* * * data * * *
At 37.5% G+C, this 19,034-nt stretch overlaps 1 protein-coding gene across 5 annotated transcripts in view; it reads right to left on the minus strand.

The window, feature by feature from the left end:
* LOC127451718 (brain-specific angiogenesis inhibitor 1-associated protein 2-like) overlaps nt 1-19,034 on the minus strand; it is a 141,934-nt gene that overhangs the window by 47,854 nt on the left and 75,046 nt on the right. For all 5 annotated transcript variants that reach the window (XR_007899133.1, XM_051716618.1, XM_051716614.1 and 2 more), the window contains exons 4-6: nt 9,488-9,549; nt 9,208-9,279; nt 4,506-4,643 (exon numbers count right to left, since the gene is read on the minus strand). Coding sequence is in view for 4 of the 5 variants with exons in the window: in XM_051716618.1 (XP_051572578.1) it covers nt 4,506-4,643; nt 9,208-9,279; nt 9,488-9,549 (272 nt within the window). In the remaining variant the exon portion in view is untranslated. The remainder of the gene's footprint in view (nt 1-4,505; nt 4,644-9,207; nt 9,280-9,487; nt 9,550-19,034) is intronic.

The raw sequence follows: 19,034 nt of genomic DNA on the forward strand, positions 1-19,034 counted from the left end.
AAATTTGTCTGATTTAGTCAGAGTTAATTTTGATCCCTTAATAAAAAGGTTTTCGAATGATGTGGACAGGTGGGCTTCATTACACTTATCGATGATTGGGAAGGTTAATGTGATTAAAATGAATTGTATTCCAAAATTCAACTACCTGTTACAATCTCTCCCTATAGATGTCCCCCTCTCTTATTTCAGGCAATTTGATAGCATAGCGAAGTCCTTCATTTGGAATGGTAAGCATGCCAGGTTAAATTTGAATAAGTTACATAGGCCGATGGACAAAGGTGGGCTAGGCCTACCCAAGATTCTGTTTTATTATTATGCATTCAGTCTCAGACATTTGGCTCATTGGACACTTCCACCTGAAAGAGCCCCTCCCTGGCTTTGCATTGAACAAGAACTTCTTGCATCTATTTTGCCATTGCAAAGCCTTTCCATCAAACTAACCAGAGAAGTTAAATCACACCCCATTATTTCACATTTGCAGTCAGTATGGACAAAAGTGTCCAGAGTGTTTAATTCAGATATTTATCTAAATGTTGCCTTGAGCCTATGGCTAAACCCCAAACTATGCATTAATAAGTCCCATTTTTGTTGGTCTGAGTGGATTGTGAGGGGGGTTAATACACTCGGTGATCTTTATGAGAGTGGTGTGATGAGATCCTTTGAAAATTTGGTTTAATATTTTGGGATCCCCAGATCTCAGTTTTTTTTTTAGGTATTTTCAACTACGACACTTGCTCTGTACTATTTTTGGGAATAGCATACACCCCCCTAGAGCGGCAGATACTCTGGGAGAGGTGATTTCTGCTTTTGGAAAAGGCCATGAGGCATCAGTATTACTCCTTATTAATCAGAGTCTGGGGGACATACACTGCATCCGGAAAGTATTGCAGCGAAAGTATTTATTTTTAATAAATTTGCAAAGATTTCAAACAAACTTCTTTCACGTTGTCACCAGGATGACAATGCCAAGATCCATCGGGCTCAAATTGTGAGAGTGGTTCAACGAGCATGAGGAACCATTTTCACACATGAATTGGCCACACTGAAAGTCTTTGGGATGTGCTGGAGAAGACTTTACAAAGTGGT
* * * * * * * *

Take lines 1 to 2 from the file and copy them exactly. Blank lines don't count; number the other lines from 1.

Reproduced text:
At 37.5% G+C, this 19,034-nt stretch overlaps 1 protein-coding gene across 5 annotated transcripts in view; it reads right to left on the minus strand.

The window, feature by feature from the left end: